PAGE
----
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A steel which owes its distinctive properties to elements other than carbon.
Plain carbon steels have the following limitations:

High tensile strength cannot be combined with good values for toughness and ductility.

Large sections cannot be effectively hardened due to the 'mass effect'

Poor resistance to oxidation, corrosion and creep at high temperatures.

To overcome these limitations alloy steels have been developed which are invariably stronger and/or have much greater resistance to oxidation, corrosion, creep and fatigue. Alloy steels are more expensive than plain carbon steels because of the cost of alloying elements and they are often more difficult to manipulate into shape and to machine.

Nickel and chromium are frequently used together since the grain growth tendency of chromium is checked by the grain refinement due to nickel; also, the graphitizing effect of nickel is offset by the stabilizing effect of chromium. Chromium imports a low rate of oxidation at all temperatures whilst nickel limits grain growth and the brittleness arising there at high temperature. Nickel-chromium alloys are particularly suitable for high-temperature work.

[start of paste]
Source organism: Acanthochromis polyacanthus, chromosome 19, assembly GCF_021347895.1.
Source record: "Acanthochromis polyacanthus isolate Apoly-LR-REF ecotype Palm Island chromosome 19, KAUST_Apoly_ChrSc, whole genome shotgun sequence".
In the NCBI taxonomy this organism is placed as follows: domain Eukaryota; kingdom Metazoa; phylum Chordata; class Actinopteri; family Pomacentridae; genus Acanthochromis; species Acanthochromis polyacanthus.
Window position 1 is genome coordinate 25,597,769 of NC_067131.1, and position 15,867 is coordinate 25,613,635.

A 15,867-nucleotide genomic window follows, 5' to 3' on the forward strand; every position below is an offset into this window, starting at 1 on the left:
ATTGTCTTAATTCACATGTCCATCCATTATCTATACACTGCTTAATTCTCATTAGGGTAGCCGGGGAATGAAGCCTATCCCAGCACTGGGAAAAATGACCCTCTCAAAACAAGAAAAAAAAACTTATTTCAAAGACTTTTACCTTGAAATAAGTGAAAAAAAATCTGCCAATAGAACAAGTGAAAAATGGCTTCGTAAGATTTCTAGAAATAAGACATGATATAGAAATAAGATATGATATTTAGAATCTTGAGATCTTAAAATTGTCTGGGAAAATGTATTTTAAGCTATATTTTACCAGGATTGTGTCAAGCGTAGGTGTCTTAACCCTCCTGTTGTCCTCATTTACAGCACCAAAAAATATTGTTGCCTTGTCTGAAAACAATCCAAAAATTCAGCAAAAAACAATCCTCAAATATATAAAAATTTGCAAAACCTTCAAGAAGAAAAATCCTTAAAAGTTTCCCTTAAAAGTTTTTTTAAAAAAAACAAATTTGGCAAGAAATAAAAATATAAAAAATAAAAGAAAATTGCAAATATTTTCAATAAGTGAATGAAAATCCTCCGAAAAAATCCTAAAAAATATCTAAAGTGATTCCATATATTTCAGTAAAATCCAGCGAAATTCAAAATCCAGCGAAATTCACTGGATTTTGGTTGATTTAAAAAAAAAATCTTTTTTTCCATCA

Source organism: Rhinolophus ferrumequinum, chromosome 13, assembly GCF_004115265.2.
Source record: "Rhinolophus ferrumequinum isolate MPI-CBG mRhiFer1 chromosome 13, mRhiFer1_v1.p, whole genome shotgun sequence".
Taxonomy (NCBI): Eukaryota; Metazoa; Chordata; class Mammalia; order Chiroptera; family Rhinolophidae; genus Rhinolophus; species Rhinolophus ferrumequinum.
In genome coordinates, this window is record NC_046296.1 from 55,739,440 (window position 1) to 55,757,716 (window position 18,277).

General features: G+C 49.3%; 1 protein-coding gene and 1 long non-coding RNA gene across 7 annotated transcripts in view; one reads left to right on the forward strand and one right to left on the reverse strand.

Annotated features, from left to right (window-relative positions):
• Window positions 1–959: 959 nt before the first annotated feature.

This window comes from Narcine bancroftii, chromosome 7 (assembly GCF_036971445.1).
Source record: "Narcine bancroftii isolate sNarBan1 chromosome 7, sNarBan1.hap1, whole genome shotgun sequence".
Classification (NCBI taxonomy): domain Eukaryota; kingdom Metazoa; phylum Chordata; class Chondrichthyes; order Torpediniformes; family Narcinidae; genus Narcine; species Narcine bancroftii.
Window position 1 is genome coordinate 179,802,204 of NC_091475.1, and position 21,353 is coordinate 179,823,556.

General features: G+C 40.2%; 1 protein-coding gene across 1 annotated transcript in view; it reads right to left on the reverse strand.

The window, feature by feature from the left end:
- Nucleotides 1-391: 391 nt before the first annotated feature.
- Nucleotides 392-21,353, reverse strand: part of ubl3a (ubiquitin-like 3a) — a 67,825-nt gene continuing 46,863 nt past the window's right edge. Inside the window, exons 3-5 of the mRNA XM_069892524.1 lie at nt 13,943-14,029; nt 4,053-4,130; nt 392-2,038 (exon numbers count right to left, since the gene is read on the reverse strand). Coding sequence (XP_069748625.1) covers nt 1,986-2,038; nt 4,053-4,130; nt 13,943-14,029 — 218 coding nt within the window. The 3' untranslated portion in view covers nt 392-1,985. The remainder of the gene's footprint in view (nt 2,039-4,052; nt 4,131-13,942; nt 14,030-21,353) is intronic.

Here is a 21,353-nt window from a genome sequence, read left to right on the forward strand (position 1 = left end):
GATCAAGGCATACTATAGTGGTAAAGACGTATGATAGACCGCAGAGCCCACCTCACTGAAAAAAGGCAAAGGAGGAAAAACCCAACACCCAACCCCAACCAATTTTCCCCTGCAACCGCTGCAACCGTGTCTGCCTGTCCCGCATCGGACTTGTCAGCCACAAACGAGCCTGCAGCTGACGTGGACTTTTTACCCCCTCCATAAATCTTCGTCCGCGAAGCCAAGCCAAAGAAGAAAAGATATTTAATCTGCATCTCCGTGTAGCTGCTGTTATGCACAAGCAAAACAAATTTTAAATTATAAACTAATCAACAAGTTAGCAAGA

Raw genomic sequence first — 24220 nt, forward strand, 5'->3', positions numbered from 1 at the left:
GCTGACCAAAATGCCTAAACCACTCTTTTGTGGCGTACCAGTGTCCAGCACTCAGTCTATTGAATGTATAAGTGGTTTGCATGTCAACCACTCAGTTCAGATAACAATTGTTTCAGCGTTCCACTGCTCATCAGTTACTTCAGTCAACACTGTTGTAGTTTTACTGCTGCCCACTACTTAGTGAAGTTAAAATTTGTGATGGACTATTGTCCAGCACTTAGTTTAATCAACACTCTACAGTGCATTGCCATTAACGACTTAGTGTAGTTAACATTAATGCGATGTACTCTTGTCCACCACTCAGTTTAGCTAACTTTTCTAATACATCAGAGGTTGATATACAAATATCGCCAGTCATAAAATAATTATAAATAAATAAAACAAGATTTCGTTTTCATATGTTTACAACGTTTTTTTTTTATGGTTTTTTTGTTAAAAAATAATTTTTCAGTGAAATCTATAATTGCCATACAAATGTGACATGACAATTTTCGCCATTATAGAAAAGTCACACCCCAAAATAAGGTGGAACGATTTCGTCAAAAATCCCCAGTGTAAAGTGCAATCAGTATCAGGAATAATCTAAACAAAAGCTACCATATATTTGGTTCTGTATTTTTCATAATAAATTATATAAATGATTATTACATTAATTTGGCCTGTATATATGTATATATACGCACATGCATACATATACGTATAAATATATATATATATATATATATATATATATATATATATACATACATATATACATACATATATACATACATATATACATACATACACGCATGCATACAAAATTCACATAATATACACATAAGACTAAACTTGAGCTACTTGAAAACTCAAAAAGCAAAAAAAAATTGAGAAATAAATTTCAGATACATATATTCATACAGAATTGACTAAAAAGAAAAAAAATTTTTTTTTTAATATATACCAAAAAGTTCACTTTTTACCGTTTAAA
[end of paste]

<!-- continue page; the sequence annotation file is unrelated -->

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Accomplished by heating the steel beyond the critical temperature and following by relatively fast cooling. If heating for hardening is being accomplished in the forge fire the color should be a full red and to check on the temperature a magnet may be used, as the steel at or above the critical temperature should be non-magnetic. If the magnet is being used while the temperature is being raised from the room temperature, the correct point to stop heating is where the steel no longer responds to the pull of the magnet. If a furnace is being used to heat the steel to the hardening heat a pyrometer aids greatly in determining the critical temperature.


Any steel used o make tools for cutting, forming, or otherwise shaping a material into a final part.
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